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  • >> GOOD AFTERNOON.

  • AND WELCOME TO THE WEDNESDAY

  • AFTERNOON LECTURE SERIES.

  • I'M FROM THE NATIONAL INSTITUTE

  • ON DEAFNESS AND OTHER COMMUNICATION DISORDERS.

  • TODAY'S TALK IS IMPORTANT

  • BECAUSE UNDERSTANDING VOICE,

  • SPEECH AND LANGUAGE AND THEIR

  • ASSOCIATED DISORDERS IS CRITICAL

  • FOR HUMAN PATIENTS BECAUSE THE

  • COMMUNICATION HAS DEVASTATING

  • EFFECTS ON COMMUNICATION

  • DISORDERS INCLUDING STROKES, DIX

  • LEXIA AND MANY OTHERS.

  • SO IDENTIFYING ANIMAL MODELS FOR

  • A TRAIT HAS BEEN A CHALLENGE.

  • AND BUT SONG BIRDS HAVE PROVEN

  • TO BE A USEFUL MODEL FOR AFFECTS

  • OF VOCAL LEARNING AND

  • PRODUCTION.

  • AND TODAY'S SPEAKER, DR. ERIC

  • YAFFE SIS A PIONEER IN IN FIELD.

  • -- PUBLISHED OVER 60 ARTICLES

  • INCLUDING A SERIES OF SEMINOLE

  • STUDIES IN THE LATE 1990s WITH

  • DR. FERNANDO.

  • HE IS ALSO WELL-KNOWN FOR HIS

  • PERSONAL AND PROFESSIONAL

  • JOURNEY TOWARDS A CAREER IN

  • RESEARCH.

  • HE WAS BORN AND GREW UP IN

  • HARLEM, NEW YORK, WHERE HE

  • ATTENDED A MAJOR AT THE NEW YORK

  • PUBLIC HIGH SCHOOL FOR THE

  • PERFORMING ARTS.

  • HE WAS OFFERED DANCE

  • SCHOLARSHIPS WITH THE JAFFRAY

  • BALLET AND WITH THE DANCE

  • SCHOOL, BUT DECIDED INSTEAD TO

  • ATTEND HUNTER COLLEGE WHERE HE

  • RECEIVED A BACHELOR'S DEGREE IN

  • MATHEMATICS AND BIOLOGY.

  • HE THEN PURSUED GRADUATE AND

  • POST GRADUATE FELLOWSHIP

  • TRAINING AT ROCKEFELLER WHERE HE

  • EARNED HIS Ph.D. IN MOLECULAR

  • NEUROBIOLOGY AND BEGAN HIS LIFE

  • ON WORK IN VOCAL LEARNING IN

  • SONG BIRDS WITH.

  • IN 1998, HE JOINED DUKE

  • UNIVERSITY IN THE DEPARTMENT OF

  • NEUROBIOLOGY WHERE HE RISEN

  • THROUGH THE FACULTY RANKS TO A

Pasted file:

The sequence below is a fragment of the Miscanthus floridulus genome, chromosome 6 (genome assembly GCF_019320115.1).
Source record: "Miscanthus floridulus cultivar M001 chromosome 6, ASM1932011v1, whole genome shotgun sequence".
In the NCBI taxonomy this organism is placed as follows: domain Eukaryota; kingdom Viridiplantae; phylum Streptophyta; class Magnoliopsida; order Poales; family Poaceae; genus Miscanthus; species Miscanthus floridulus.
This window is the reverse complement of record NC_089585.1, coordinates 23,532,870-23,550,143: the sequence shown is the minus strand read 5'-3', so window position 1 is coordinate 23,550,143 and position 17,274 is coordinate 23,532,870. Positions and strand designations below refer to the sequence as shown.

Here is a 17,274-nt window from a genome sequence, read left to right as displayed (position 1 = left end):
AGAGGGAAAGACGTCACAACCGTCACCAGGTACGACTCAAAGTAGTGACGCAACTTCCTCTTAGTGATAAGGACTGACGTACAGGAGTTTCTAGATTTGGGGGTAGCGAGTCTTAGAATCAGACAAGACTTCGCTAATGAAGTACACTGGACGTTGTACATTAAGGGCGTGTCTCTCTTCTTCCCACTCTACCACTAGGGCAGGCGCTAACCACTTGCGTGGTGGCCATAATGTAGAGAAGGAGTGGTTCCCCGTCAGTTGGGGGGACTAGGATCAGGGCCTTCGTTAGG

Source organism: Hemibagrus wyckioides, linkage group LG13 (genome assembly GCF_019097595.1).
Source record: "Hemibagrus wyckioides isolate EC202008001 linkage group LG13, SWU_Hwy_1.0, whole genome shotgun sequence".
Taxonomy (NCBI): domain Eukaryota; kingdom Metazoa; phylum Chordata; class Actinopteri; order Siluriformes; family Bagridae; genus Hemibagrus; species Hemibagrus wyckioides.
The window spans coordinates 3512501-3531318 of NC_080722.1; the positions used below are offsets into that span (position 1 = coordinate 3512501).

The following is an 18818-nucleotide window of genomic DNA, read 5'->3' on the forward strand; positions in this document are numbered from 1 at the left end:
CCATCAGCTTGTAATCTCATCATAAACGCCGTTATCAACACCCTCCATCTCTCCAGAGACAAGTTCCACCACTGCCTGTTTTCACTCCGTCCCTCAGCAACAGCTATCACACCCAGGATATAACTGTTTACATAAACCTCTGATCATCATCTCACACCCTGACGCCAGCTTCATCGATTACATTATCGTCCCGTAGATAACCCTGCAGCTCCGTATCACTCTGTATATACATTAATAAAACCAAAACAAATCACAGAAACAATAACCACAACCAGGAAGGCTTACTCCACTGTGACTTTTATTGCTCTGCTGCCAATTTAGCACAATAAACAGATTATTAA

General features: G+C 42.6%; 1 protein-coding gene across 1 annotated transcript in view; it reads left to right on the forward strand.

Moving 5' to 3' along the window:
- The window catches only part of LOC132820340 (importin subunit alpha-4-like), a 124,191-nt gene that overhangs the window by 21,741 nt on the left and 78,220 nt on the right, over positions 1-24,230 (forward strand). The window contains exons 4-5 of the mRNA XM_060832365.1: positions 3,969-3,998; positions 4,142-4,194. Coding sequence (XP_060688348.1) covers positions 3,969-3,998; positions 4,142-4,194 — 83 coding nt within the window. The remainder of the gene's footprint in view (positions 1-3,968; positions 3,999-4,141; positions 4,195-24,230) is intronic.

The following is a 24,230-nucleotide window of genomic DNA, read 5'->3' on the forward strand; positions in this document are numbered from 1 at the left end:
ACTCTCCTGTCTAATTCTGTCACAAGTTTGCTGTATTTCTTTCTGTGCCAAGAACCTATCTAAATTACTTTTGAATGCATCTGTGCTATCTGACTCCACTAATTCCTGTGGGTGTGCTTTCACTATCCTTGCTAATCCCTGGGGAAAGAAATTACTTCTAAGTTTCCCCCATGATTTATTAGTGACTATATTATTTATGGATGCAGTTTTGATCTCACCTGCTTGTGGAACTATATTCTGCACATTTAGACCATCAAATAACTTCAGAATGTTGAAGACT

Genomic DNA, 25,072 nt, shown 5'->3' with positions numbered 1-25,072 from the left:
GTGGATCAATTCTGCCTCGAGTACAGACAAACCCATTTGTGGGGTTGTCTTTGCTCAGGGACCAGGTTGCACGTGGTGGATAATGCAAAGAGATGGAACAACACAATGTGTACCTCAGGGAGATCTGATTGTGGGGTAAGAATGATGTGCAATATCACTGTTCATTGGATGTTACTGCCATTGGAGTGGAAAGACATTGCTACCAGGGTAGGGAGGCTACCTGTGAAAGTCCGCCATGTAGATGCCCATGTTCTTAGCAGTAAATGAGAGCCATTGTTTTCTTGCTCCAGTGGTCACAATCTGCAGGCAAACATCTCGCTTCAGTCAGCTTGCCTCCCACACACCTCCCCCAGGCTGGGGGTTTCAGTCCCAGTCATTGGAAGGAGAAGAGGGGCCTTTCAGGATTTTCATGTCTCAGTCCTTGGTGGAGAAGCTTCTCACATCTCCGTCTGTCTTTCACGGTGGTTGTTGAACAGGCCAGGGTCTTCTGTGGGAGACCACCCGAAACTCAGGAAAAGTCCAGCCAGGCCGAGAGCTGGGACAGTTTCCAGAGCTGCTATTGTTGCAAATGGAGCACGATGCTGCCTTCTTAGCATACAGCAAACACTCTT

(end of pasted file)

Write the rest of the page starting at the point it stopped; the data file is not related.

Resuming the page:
• TENURED POSITION AS WELL AS MANY

  • SECONDARY APPOINTMENTS.

  • HE RECEIVED DOZENS OF AWARDS AND

  • WIDE RECOGNITION AND IS THE

  • SOURCE OF CVMD FOR ME AND IN

  • 2002, HE RECEIVED AT WELL -- THE

  • ALLEN WATERMAN AWARD, THE

  • HIGHEST AWARD FOR YOUNG

  • INVESTIGATORS GIVEN ANNUAL TOW

  • ONE SCIENTIST OR ENGINEER UNDER

  • THE AGE OF 35 AND MADE A

  • SIGNIFICANT DISCOVERY IN

  • SCIENCE.

  • AND JUST A FEW OF THE OTHER

  • AWARDS IN 2005, HE RECEIVED THE

  • NIH DIRECTOR'S PIONEER AWARD AND

  • IN 2008, HE BECAME A HOWARD

  • HUGHES MEDICAL INSTITUTE

  • INVESTIGATOR AND THEN 2012,

  • HE'LL DELIVER THE WEDNESDAY

  • AFTERNOON LECTURE SERIES.

  • SO WELCOME TO DR. JARVIS.

  • [ APPLAUSE ]

  • >> THANK YOU FOR TRA

  • INTRODUCTION.

  • SO, I HAVE BEEN TRYING TO SAY

  • THIS, THIS IS A BIG LECTURE HERE

  • SO I HOPE NOT TO DISAPPOINT.

  • I'M GOING GOING TO TRY TO KEEP IT

  • GENERAL.

  • AND ALSO ENCOURAGE IF THERE IS

  • SOMETHING WE DON'T UNDERSTAND IN

  • THE MIDDLE, SO, MY GUESS IS

  • UNDERSTANDING BRAIN MECHANISM OF

  • COMPLEX BEHAVIORAL TRAITS AND

  • THE PARTICULAR TRAITS THEY

  • STUDIED MOST IS BOTH LEARNING

  • BECAUSE IT'S CONSIDERED ONE OF